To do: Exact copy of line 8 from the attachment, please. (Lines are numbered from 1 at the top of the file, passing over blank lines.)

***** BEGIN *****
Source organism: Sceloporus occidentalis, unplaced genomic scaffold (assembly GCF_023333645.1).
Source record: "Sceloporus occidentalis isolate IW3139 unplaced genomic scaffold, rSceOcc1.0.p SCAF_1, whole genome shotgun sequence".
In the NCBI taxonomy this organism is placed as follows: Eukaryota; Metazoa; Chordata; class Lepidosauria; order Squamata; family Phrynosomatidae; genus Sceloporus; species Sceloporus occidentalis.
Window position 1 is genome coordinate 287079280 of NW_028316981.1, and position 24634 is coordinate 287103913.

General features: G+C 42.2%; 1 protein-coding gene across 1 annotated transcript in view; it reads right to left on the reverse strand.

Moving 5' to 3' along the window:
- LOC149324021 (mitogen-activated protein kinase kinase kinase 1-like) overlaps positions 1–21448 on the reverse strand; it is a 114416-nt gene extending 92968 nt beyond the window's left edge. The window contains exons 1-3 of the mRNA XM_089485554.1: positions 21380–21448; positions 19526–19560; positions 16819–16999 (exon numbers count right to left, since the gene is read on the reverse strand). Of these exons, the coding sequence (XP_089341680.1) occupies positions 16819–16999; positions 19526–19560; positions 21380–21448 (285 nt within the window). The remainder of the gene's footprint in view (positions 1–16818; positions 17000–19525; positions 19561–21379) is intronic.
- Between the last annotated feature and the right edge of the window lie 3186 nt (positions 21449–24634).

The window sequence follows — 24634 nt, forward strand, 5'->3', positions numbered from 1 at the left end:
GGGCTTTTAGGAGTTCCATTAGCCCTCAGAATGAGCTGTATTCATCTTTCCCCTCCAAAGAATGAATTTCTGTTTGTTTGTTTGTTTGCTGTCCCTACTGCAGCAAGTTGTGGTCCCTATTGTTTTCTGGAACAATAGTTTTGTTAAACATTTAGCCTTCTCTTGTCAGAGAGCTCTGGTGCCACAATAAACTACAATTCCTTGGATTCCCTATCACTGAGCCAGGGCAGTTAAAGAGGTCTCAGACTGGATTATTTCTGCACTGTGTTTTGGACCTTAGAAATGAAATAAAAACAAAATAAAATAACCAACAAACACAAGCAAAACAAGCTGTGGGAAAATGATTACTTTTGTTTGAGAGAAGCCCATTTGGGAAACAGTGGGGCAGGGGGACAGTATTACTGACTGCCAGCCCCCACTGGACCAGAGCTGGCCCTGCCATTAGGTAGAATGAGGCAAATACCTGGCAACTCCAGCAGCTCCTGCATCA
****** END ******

- Between the last annotated feature and the right edge of the window lie 3186 nt (positions 21449–24634).